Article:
University and Dyslexia
Going to university was an interesting and eventful four years for me. Some people go merely to study, some to socialise and others a combination of the two. For me it was mainly to study, but I did have a number of great nights out and memorable life experiences along the way. These include seeing live bands, going to premier league rugby matches, falling ‘arse over tit’ in night club and eating my body weight in chocolate. In addition to these more eventful and exciting experiences, I was formally diagnosed as a dyslexic during my fourth year at university; at the grand old age of twenty one.
Beginning with a more negative approach, being dyslexic made a number of tasks difficult and challenging for me at university. Proofreading was a logistical nightmare. I would routinely and ritualistically read aloud all my essay and reports to myself, in order to recognise spelling mistakes and grammar errors. I have lost count with how many hours I must have sat and talked to myself in room! Yet, even after these attempts, numerous mistakes would still be highlighted. When considering lectures I really would have benefitted from having a note taker. I found it almost impossible to write what was being said by my lecturers and take notes at the same time. But, I persisted as I didn’t want to miss anything vitally important. Interpreting essay titles and understanding my reading also proved to be a continual problem. On numerous occasions I would go and see my lecturers during their offices hours in order to ask for help or clarification about an essay was struggling to understand. Moreover, my poor memory remained a daily hazard. I would be almost continuously worried about forgetting a deadline, meeting or really awesome journal article for an essay. In order to combat this I would make daily schedules. These would outline what time I would get up and go to bed, my meals times, when I would go the library to work and when I would be in lectures and seminars. It was like a military operation. All deadlines would be noted and stuck on my wall or pin board in bloody great big bold letters. The library became my second home and I spent a lot time in solitary confinement with my head buried in piles of books, journals and academic articles. University was like living in little bubble of reading, researching, working and sleeping: a sort of ‘academic community’ and way of life.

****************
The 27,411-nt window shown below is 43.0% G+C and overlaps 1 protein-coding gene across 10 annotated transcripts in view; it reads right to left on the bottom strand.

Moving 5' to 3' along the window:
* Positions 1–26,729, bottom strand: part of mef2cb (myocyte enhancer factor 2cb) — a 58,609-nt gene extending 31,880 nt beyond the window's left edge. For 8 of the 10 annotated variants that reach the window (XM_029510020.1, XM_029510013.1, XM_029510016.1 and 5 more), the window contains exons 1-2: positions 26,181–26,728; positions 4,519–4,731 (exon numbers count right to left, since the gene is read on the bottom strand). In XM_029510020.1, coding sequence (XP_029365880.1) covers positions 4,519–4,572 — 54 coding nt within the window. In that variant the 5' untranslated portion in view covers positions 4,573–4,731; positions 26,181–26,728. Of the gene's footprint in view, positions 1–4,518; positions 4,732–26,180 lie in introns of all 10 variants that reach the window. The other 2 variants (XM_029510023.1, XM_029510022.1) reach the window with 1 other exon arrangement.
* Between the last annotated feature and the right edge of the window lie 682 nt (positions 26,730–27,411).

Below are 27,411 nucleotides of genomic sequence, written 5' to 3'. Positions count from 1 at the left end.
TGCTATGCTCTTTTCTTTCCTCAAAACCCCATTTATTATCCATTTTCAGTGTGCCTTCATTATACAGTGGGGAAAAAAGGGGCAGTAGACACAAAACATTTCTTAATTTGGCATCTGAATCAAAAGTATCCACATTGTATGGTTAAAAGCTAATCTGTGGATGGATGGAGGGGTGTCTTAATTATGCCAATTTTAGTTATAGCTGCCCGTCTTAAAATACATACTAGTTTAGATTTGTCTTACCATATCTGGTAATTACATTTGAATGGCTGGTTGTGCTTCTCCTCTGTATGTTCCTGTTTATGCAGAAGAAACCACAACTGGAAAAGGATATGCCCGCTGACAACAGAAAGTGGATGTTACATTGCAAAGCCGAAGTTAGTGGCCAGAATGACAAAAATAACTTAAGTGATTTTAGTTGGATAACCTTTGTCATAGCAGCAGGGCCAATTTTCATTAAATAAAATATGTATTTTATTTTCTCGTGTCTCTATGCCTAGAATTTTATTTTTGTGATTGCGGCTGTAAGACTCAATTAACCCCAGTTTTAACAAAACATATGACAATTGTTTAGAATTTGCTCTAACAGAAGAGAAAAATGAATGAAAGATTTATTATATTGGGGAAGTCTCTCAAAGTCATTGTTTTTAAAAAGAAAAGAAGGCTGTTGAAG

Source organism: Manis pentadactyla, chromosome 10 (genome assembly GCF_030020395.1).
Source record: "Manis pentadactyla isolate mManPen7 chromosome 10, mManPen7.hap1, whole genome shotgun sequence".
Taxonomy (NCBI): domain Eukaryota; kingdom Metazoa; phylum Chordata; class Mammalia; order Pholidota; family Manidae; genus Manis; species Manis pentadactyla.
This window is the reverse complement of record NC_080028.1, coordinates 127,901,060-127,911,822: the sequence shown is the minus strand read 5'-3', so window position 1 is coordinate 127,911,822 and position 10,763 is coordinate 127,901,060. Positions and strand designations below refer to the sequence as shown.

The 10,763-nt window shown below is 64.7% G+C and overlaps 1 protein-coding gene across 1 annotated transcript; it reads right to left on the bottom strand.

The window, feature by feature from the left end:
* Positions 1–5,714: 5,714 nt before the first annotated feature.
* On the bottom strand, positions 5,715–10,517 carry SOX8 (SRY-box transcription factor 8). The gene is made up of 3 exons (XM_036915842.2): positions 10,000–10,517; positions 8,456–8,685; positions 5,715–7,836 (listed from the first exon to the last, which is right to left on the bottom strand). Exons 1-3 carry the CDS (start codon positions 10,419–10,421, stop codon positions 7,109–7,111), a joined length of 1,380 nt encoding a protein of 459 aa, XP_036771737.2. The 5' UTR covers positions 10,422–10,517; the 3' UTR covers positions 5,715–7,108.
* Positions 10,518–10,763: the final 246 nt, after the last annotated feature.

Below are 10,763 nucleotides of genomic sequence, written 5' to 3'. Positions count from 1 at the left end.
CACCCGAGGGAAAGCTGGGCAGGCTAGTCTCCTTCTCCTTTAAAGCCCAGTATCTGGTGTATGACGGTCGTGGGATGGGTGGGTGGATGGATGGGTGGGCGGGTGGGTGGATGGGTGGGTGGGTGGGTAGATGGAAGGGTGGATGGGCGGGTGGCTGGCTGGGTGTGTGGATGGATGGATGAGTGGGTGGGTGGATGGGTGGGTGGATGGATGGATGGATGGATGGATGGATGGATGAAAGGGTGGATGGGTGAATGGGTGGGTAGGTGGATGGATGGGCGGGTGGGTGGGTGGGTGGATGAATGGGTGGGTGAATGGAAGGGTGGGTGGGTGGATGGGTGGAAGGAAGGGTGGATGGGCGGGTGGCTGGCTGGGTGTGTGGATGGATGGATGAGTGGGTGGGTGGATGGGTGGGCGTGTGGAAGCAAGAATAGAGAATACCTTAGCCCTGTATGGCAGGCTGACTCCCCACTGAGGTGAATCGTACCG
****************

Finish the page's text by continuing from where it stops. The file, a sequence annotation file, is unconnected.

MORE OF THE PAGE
Nonetheless, turning these on their metaphorical heads, these negatives can be interpreted as positive factors. Going to university allowed me, alongside many of those around me, to develop, flourish and learn crucial new life skills. From these experiences I am able to manage my time, successfully research and cope with multiple deadlines and tasks that need completing. I can grapple with complex theoretical ideas and write both academically and concisely. Steering away from academia, university can help individuals to become more independent and self-reliant. Studying and living away from home made me appreciate what others did for me; such as cooking meals, washing my clothes and receiving messages from loved ones. Once at university I then became solely in charge of all my domestic chores of cooking, cleaning and washing. Lastly, but no less importantly, university taught me a heck of a lot about persistence and motivation. Without having anyone nagging you every step of the way, it is easy to become demotivated with the sheer amount of work students are expected to do. Consequently students have to be organised and exceedingly self-motivated. Completing my master’s dissertation is a standout example of this. Taking over six months from start to finish, I completed and transcribed interviews and developed my own empirical research study within a 15,000 word piece of writing. But as difficult, infuriating and time consuming as it was it proved that a dyslexic can be successful at university level.
Vitally universities do offer support to those with disabilities and neurodiversities. I managed to secure a diagnostic assessment pretty quickly after I attended an organised screening meeting where I outlined my concerns and difficulties. Fast forward a few weeks and I was granted twenty-five percent additional time in exams, given a coursework cover sheet explaining to markers that I was dyslexic (encouraging them to mark grammar errors sensitively) and received a number of study support sessions. Although I missed the final deadline, as my diagnosis was so late in the academic year, Disabled Students Allowance (DSA) is available to all university students who disclose having a disability. Catering to numerous individuals, DSA can provide students with key funding to help purchase specialist equipment, assistive technology and potentially travel expenses. I would strongly encourage all those who would define themselves as having a disability or neurodiversity to research and apply for DSA. University is a time of transition and, when you have loads of deadlines, stress! Therefore, gaining that bit of extra support and help applicable to your own personal situation can make your university life so much easier. Providing me with a catalyst to grow, develop and become a lot more independent, going to university was one of the best decisions I ever made. Crucially, it emphasises that being dyslexic does not, and ultimately should not, hold you back when one enters the world of academia.